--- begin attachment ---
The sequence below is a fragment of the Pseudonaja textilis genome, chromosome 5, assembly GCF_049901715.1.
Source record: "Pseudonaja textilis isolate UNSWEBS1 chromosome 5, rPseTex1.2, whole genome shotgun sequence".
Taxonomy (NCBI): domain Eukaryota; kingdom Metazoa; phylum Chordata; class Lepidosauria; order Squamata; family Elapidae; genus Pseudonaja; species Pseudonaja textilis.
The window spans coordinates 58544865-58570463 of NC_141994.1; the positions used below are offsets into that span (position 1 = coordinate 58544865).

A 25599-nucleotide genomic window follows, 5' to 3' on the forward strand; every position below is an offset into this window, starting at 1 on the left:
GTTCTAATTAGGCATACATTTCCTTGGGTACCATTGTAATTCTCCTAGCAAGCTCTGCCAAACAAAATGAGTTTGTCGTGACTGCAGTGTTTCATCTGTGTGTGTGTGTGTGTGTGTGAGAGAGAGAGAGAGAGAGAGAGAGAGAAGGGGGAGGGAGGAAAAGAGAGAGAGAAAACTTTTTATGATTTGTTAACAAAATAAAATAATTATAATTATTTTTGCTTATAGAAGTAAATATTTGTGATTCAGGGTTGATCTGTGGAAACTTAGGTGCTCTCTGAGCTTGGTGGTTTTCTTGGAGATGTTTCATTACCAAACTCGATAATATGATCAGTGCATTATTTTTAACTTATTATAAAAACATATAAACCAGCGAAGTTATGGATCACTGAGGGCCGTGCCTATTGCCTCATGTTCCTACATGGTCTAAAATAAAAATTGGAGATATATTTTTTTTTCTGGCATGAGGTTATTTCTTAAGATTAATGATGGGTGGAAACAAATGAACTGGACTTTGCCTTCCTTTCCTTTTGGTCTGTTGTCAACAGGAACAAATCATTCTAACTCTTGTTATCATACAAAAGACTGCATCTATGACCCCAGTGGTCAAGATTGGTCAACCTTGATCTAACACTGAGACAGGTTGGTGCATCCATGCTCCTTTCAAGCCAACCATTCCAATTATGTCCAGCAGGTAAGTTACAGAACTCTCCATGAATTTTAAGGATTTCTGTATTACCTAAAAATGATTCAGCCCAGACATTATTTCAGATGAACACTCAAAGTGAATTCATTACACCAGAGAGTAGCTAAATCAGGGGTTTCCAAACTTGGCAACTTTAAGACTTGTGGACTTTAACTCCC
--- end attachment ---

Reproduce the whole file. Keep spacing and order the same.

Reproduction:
The sequence below is a fragment of the Pseudonaja textilis genome, chromosome 5, assembly GCF_049901715.1.
Source record: "Pseudonaja textilis isolate UNSWEBS1 chromosome 5, rPseTex1.2, whole genome shotgun sequence".
Taxonomy (NCBI): domain Eukaryota; kingdom Metazoa; phylum Chordata; class Lepidosauria; order Squamata; family Elapidae; genus Pseudonaja; species Pseudonaja textilis.
The window spans coordinates 58544865-58570463 of NC_141994.1; the positions used below are offsets into that span (position 1 = coordinate 58544865).

A 25599-nucleotide genomic window follows, 5' to 3' on the forward strand; every position below is an offset into this window, starting at 1 on the left:
GTTCTAATTAGGCATACATTTCCTTGGGTACCATTGTAATTCTCCTAGCAAGCTCTGCCAAACAAAATGAGTTTGTCGTGACTGCAGTGTTTCATCTGTGTGTGTGTGTGTGTGTGTGAGAGAGAGAGAGAGAGAGAGAGAGAGAAGGGGGAGGGAGGAAAAGAGAGAGAGAAAACTTTTTATGATTTGTTAACAAAATAAAATAATTATAATTATTTTTGCTTATAGAAGTAAATATTTGTGATTCAGGGTTGATCTGTGGAAACTTAGGTGCTCTCTGAGCTTGGTGGTTTTCTTGGAGATGTTTCATTACCAAACTCGATAATATGATCAGTGCATTATTTTTAACTTATTATAAAAACATATAAACCAGCGAAGTTATGGATCACTGAGGGCCGTGCCTATTGCCTCATGTTCCTACATGGTCTAAAATAAAAATTGGAGATATATTTTTTTTTCTGGCATGAGGTTATTTCTTAAGATTAATGATGGGTGGAAACAAATGAACTGGACTTTGCCTTCCTTTCCTTTTGGTCTGTTGTCAACAGGAACAAATCATTCTAACTCTTGTTATCATACAAAAGACTGCATCTATGACCCCAGTGGTCAAGATTGGTCAACCTTGATCTAACACTGAGACAGGTTGGTGCATCCATGCTCCTTTCAAGCCAACCATTCCAATTATGTCCAGCAGGTAAGTTACAGAACTCTCCATGAATTTTAAGGATTTCTGTATTACCTAAAAATGATTCAGCCCAGACATTATTTCAGATGAACACTCAAAGTGAATTCATTACACCAGAGAGTAGCTAAATCAGGGGTTTCCAAACTTGGCAACTTTAAGACTTGTGGACTTTAACTCCC